Defenders of the Equality Act forget or suppress such historical realities in their partisan appeal to some supposed notion of freedom and equality. Thus, President Biden said that the act represents “a critical step toward ensuring that America lives up to our foundational values of equality and freedom for all.” National LGBTQ groups echoed the same theme by hailing the Equality Act as “a major milestone for equality,” which will “finally allow LGBTQ Americans the ability to live their lives free from discrimination.”
These high-minded pronouncements should not blind us to the explicit discrimination that is baked into the proposed law. How can it be “equality and freedom for all” if devout Americans find that their business and religious practices suddenly expose them to criminal sanctions, after which they will be taxed to support government programs from which they are systematically excluded? The president and his supporters seem to forget that the only form of universal equality gives all individuals ample room to decide with whom to associate and why. That principle is not satisfied if religious individuals cannot refuse to deal with gay people while gay people are allowed to refuse to deal with them.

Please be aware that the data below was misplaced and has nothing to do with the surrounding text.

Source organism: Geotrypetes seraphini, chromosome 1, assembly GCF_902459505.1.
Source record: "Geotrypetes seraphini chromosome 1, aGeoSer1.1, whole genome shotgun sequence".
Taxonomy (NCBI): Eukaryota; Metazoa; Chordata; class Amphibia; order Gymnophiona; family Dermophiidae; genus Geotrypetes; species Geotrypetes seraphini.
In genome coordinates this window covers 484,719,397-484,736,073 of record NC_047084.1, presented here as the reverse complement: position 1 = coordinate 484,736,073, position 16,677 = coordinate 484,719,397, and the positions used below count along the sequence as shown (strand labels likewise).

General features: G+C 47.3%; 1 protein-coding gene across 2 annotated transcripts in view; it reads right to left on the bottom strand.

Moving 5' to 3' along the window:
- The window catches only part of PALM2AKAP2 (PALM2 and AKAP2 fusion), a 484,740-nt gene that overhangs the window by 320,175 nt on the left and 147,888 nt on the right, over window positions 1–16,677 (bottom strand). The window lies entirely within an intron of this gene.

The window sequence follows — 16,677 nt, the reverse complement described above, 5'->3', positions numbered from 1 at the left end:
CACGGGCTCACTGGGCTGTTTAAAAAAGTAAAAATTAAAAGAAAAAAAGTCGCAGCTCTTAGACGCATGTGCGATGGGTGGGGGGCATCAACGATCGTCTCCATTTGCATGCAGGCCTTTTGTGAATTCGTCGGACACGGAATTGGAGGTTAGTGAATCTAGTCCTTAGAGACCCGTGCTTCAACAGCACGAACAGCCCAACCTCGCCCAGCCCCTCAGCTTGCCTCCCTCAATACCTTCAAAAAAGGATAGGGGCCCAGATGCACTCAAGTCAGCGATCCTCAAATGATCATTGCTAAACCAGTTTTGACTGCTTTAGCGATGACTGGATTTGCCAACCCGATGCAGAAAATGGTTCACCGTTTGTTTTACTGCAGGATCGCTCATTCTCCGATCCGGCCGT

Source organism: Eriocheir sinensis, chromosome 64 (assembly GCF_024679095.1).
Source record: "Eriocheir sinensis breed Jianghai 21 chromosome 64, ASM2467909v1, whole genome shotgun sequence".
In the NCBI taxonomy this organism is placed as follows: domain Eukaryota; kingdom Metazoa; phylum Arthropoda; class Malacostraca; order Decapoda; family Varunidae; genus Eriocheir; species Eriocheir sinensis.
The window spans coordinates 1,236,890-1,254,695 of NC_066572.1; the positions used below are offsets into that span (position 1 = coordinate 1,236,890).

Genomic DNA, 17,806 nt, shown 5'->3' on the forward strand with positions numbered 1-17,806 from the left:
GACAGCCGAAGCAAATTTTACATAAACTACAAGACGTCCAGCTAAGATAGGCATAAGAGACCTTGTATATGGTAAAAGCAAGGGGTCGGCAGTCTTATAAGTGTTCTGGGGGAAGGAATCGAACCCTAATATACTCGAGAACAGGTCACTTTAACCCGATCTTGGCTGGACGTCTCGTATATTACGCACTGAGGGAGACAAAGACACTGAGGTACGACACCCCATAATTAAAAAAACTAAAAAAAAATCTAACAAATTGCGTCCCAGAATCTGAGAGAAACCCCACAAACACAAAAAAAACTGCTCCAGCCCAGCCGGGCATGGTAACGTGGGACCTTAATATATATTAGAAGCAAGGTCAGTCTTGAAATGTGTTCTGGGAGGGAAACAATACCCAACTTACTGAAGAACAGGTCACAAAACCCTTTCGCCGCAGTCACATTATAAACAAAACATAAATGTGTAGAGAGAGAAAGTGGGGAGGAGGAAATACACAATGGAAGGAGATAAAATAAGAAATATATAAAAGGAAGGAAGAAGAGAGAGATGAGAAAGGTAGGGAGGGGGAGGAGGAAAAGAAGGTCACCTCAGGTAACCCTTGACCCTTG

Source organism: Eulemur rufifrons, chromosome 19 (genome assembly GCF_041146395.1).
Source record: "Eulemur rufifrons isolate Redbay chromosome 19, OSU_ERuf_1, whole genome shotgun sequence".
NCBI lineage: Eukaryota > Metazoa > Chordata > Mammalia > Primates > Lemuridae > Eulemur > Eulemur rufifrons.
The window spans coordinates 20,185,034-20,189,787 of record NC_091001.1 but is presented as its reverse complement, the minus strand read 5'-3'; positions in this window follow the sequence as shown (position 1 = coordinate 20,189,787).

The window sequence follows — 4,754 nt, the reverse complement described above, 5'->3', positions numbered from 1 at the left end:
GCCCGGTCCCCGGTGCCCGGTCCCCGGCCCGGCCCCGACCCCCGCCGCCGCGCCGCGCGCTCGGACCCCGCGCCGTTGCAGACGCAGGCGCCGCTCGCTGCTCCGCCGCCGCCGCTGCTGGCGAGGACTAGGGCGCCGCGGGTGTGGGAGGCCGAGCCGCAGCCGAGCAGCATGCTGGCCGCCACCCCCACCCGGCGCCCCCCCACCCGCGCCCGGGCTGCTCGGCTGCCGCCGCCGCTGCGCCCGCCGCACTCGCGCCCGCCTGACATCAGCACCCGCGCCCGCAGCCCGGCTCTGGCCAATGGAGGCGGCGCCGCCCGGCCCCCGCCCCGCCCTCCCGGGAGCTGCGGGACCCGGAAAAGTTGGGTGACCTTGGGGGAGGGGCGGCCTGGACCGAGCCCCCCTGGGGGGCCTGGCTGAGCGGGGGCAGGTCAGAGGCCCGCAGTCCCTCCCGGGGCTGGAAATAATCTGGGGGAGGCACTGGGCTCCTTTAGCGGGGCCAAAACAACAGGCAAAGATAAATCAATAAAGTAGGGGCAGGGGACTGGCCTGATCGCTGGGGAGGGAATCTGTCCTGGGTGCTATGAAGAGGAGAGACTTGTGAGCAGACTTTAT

Just such an imbalance was thrown into high relief in the two concurring Masterpiece Cakeshop opinions of Justices Elena Kagan and Neil Gorsuch. In evaluating Phillips’s case, the Colorado courts had cited an earlier episode in which bakers were allowed to refuse service to a customer requesting a cake quoting a biblical declaration against homosexuality on the grounds that those remarks were “offensive.” Justice Gorsuch used this example to insist on the parity of the two situations. He argued that in both cases, bakers “refused service intending only to honor a personal conviction” and were otherwise happy to sell to gay or religious persons, as the case might be. Justice Kagan, however, argued that the gay bakers were within their rights even though the basic statute also prohibits discrimination on the grounds of religion.
Discrimination on grounds of religion is supposedly covered by the Equality Act, but in practice, the act is being read to reject any two-way street based on a universal principle of equal liberty for all and displays an utter want of parity between parties who fall on the opposite side of the civil rights divide. The modern civil and LGBTQ rights movements use the language of “subordination” and “marginalization” to support their cause, but those terms should also be applied to religious minorities who are discriminated against by the very organizations who march under some false banner of universal rights.